Writing down your plan can be as simple as you like (eg using bullet points) and as short as you like (e.g. on one side of paper). Your plan then acts as an aide memoire, keeping you on track when life gets busy and making sure that attention is paid to all the key things needed to achieve your objectives.

If a vision gives clarity, then a plan gives focus. Set out the basic objectives for the next 12 months and some metrics to measure success by. This makes you crystallize your thinking and focus your attention – after all they say that “what gets measured gets done.”

Business Mistake No 9:Going down with the ship

“It is not necessary to change. Survival is not mandatory.” W. Edwards Deming

There is no point in sticking with an idea or a plan that simply isn’t working. A dogged determination to make something succeed is a problem when it’s taken too far. A business idea that feels part of you is great because you have a strong commitment to it, but blind devotion to the idea will cause problems when it’s validity is not sustained by the evidence.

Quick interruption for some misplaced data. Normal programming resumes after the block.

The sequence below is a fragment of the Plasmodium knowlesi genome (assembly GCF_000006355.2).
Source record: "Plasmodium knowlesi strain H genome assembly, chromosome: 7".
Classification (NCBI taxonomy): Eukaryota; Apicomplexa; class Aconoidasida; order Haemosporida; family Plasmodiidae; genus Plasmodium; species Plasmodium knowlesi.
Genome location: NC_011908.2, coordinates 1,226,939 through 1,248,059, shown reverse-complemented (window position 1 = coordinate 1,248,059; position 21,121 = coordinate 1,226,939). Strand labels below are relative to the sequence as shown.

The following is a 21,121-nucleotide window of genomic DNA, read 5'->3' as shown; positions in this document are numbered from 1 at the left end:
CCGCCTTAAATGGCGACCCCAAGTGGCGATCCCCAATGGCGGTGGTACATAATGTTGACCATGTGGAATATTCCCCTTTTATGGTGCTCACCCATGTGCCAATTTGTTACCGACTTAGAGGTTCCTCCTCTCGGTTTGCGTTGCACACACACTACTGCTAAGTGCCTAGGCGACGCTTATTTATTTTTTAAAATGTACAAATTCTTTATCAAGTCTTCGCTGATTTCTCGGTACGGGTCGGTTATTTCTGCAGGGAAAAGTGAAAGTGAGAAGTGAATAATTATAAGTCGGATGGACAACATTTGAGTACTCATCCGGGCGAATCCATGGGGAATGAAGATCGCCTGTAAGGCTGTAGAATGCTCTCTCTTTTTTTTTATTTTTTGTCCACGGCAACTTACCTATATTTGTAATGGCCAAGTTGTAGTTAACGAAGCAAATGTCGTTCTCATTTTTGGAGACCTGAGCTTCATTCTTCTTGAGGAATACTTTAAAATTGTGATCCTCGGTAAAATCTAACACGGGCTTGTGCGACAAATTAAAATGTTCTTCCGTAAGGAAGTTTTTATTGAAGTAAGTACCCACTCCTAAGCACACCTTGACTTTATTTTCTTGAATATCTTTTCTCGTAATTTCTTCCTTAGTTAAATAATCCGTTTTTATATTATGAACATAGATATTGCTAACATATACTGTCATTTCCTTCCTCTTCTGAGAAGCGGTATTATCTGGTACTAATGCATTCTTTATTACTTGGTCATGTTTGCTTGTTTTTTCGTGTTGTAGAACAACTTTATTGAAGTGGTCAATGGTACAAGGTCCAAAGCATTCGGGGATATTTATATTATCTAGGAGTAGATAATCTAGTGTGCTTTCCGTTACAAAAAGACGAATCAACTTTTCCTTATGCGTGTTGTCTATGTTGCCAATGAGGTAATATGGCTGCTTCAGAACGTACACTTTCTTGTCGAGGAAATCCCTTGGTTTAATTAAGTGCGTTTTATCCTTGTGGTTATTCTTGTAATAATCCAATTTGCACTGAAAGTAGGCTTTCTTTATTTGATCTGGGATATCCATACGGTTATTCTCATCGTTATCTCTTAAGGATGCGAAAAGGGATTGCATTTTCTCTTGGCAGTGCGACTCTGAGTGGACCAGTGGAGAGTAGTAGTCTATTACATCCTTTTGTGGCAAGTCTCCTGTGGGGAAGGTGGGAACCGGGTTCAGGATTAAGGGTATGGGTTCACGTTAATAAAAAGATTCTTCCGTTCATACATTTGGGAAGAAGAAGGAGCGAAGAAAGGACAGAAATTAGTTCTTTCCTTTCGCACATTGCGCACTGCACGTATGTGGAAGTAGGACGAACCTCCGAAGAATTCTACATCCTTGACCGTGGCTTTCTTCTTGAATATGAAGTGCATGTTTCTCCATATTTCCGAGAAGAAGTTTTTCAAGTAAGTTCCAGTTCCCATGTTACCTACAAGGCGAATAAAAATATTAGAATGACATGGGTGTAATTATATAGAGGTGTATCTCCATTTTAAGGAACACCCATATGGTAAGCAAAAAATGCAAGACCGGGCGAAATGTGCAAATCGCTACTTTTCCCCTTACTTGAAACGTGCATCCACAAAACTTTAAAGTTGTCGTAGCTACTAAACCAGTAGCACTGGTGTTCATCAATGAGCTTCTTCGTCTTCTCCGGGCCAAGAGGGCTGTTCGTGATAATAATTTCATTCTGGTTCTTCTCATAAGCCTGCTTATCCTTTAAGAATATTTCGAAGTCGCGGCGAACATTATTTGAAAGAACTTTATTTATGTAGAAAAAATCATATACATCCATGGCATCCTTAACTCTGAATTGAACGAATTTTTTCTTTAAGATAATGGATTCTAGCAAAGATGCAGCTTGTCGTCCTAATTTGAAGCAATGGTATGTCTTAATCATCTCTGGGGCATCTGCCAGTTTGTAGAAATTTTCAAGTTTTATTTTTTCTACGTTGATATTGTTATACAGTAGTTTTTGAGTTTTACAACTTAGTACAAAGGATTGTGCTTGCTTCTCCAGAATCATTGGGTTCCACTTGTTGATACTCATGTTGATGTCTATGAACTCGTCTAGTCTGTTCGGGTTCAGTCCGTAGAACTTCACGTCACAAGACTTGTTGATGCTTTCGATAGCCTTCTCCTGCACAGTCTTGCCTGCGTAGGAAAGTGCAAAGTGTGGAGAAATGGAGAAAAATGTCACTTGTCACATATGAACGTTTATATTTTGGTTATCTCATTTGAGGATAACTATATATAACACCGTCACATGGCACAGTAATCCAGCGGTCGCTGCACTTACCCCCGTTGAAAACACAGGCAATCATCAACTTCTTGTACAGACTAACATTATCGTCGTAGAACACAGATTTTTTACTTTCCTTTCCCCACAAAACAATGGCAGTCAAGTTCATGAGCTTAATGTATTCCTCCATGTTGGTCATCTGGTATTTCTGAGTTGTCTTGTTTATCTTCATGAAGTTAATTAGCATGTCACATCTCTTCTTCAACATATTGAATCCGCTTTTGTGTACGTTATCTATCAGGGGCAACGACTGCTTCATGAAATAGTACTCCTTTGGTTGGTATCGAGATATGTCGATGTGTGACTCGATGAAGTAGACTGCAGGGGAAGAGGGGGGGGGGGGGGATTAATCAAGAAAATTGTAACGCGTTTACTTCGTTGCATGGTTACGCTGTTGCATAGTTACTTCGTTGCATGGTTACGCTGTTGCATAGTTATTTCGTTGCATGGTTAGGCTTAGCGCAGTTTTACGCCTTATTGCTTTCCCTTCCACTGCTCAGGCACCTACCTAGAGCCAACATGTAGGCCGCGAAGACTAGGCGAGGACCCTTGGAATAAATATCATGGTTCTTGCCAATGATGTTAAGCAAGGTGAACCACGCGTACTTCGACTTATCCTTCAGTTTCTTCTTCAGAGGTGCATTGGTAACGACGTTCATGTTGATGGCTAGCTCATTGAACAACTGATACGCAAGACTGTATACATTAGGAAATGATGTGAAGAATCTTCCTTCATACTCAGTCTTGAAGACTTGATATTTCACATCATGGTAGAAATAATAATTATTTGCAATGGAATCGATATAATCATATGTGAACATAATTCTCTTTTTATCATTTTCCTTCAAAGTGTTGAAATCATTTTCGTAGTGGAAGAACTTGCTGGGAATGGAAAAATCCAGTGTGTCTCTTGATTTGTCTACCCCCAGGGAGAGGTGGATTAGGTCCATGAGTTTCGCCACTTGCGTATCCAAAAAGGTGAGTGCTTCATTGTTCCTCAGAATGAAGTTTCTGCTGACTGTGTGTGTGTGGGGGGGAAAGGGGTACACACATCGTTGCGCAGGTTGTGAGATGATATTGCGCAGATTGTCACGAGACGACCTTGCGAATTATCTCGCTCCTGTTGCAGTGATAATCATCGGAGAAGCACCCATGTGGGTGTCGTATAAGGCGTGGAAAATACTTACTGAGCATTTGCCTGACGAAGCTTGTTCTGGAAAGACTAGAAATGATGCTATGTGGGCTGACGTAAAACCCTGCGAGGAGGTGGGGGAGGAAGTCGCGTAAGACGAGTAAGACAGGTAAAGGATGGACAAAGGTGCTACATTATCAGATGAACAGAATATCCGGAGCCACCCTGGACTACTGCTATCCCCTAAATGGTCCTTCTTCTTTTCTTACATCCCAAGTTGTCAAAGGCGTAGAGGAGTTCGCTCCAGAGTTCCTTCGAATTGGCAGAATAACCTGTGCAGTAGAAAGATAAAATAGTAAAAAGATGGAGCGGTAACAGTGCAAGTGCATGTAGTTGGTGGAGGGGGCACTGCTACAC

It can be hard to admit what feels like failure or defeat. But it’s necessary for survival and it’s not final.

However it isn’t necessarily a failure. If you have discovered some things that work and some things that don’t, then you have a basis for trying a new way of doing it.

You can change direction. You are a small business and you have the power to pivot. A change in direction based on evidence and a better plan will get you moving in a better direction. Learn from your experience and try a new tack.

Go back to the assumptions in your business plan. This is where you discover that the real value of your plan was in the planning. The document is important but the clarity of thinking behind the plan is the really valuable work. When things aren’t going according to plan you will have a good understanding of what you could do differently. If Plan A doesn’t work, you could have a bank of alternatives – Plans B to Z.

A plan is only a recipe for HOW to do something. And there are more HOWs than you can ever use.